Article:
Ubuntu flavors are Ubuntu distributions that operate in a distinct desktop environment. The default desktop environment, which is available in Ubuntu, is named Gnome, but it is not useful for everyone. Some people like the KDE desktop, while others prefer the Mate desktop. Ubuntu comes in a variety of flavors to cater to these various kinds of people. As of this writing, there are seven official Ubuntu varieties. Canonical, the company behind Ubuntu, recognizes and supports them. A brief description of some of the flavors is as follows:
The GNOME Desktop Environment is used by Ubuntu GNOME, which is the most popular Ubuntu flavor. It’s the Canonical default release that everyone keeps an eye on, and because it has the largest user base, it’s the easiest flavor to find answers for. It’s also built to compete with any operating system on the globe, so you might not want to use it if your computer isn’t up to the pace. To work effectively, it needs at least 4 GB of RAM.
Due to its integration with the Plasma DE, Kubuntu (also known as KDE Ubuntu) is noted for its friendly, modern, and clean UI/UX. Gnome is far more customizable than KDE, so Kubuntu is the ideal alternative for folks who want a modern, ultra-customizable desktop but don’t mind getting lost amid the thousands of settings. It requires at least 2GB of RAM, is highly customizable, and is suitable for general-purpose computing.
Lubuntu is a memory-friendly flavor that aims to give people transitioning from Windows to Linux a familiar experience. It is the flavor to test if your hardware specs aren’t too demanding. It operates on the lightweight LXDE Desktop Environment. It can run on as little as 1 GB of RAM.
Ubuntu Budgie has a user-friendly, MacOS-like UI/UX and is one of the most gorgeous Linux distros available for free. It runs on the Budgie Desktop Environment, which was created by the Solus project, and is capable of adjusting to any system specs to deliver the greatest performance.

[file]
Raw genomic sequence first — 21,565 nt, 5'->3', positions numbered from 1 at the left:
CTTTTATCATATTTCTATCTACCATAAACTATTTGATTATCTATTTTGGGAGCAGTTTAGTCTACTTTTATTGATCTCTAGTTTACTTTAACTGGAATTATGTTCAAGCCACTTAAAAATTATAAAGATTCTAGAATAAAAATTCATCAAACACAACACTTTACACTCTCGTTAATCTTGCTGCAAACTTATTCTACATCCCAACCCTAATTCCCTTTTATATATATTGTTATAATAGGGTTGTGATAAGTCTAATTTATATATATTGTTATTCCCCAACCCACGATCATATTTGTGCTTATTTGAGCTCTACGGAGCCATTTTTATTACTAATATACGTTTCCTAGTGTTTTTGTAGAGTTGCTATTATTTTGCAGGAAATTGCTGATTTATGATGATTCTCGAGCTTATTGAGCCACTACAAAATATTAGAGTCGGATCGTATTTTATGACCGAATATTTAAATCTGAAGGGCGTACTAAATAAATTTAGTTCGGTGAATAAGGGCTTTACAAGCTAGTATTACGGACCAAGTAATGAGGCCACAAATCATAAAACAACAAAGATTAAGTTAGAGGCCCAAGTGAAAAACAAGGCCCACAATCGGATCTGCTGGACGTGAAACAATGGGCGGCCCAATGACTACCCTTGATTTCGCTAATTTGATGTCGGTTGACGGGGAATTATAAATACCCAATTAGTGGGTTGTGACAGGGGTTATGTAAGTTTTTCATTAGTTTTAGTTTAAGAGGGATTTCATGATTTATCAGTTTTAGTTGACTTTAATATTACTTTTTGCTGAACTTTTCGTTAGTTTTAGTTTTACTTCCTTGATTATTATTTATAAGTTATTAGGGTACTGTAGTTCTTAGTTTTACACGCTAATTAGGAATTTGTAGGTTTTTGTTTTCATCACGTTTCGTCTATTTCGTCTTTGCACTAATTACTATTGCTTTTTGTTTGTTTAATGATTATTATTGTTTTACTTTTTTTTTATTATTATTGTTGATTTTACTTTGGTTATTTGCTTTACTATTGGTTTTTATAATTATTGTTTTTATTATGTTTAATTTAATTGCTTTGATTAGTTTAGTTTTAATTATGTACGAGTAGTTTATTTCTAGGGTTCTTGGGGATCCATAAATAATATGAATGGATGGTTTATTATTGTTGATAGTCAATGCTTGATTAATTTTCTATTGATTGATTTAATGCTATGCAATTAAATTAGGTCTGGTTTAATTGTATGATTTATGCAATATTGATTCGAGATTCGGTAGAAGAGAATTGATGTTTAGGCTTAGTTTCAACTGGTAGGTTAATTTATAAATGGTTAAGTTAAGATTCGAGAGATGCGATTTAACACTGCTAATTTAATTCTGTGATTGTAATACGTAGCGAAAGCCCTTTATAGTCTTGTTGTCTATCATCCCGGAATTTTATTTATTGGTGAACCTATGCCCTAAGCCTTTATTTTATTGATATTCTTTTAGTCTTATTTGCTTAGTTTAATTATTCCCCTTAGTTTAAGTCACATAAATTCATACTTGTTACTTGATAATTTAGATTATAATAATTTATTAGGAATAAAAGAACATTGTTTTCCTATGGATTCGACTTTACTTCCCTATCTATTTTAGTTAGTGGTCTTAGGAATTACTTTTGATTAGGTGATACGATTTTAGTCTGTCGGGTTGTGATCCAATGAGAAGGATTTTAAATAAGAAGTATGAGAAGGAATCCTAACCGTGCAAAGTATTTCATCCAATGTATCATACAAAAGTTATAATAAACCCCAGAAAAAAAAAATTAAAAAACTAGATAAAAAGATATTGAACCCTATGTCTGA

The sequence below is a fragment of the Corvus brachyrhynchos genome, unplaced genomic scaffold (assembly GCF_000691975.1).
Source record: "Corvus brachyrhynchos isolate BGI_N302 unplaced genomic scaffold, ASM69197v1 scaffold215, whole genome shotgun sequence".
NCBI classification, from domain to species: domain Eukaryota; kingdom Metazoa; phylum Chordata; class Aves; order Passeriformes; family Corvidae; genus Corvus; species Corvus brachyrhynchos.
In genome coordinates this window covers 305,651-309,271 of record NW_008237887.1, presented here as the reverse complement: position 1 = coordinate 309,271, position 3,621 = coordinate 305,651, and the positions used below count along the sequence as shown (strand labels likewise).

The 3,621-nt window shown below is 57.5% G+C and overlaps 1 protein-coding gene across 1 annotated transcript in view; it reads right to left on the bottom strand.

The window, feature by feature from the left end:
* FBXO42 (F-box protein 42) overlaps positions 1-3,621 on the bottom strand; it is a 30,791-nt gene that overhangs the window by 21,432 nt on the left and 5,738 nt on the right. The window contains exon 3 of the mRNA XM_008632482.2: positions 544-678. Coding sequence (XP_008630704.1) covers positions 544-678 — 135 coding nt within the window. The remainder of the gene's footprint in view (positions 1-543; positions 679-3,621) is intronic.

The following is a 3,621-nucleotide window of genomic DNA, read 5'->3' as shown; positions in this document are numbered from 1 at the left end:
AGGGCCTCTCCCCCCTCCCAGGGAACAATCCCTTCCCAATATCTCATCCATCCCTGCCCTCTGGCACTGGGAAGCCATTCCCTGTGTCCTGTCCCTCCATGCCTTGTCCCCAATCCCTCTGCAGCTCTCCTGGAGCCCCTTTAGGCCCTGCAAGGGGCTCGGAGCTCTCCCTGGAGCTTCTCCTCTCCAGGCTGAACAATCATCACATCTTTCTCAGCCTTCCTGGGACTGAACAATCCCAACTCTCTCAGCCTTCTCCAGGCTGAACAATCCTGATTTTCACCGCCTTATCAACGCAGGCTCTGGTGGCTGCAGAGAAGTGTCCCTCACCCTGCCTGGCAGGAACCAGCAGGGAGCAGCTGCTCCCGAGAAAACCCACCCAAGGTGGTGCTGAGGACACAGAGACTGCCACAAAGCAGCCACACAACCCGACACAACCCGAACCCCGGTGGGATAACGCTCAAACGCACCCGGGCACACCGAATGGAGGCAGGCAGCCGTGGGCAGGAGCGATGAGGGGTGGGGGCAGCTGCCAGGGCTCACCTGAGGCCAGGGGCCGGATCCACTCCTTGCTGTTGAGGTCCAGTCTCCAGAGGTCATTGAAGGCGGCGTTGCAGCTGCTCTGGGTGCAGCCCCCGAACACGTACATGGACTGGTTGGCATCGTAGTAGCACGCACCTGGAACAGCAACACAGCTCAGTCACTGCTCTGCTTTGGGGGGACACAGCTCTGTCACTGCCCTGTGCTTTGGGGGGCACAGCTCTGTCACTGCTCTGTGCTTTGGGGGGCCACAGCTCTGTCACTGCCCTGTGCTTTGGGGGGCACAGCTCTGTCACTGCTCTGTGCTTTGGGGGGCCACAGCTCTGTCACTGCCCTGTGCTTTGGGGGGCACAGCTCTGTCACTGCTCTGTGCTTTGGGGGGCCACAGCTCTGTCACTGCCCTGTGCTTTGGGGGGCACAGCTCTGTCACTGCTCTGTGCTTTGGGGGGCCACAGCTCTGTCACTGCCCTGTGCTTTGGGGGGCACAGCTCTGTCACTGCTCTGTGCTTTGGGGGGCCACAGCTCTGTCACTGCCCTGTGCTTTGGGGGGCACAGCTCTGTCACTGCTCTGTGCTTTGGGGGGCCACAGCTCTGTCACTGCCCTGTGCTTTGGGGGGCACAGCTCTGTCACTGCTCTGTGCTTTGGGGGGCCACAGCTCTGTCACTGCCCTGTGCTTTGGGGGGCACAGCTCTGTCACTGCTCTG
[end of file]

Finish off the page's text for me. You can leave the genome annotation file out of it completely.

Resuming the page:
Ubuntu Mate is an Ubuntu version that incorporates the MATE desktop environment wonderfully. The MATE Desktop Environment, unlike Ubuntu GNOME, is based on GNOME 2 rather than GNOME 3. It comes in a variety of architectures, so if you prefer a traditional desktop interface, Ubuntu MATE is for you.
Ubuntu Kylin is a beautiful Ubuntu version geared towards Chinese users. The default language is Chinese, and it includes software specifically designed for the Chinese market. It runs on the UKUI desktop environment, requires at least 2 GB of RAM, and works on both 32-bit and 64-bit systems.
Edubuntu is intended to teach people how to use computers in schools, families, and communities, with a focus on children. It comes with educational software pre-installed and runs on the GNOME desktop environment. This isn’t something you can use for general-purpose computing, especially now that it’s been retired. The most recent version was 14.04.2 from 2014! Avoid it unless you want to play around with the flavors to see how good or bad, they are.
Xubuntu is a memory-friendly Ubuntu distribution that requires at least 1 GB of RAM. It employs the Xfce desktop environment and performs well for a variety of computer workflows. If you’re not a fan of shiny UIs, you might want to give this one a try.
As a result, this article contains the eight best Ubuntu varieties. There are many more Ubuntu varieties to choose from, but each one on this list is reliable and capable of serving the needs of any user. As a result, the greatest Ubuntu flavors are easily found in this article.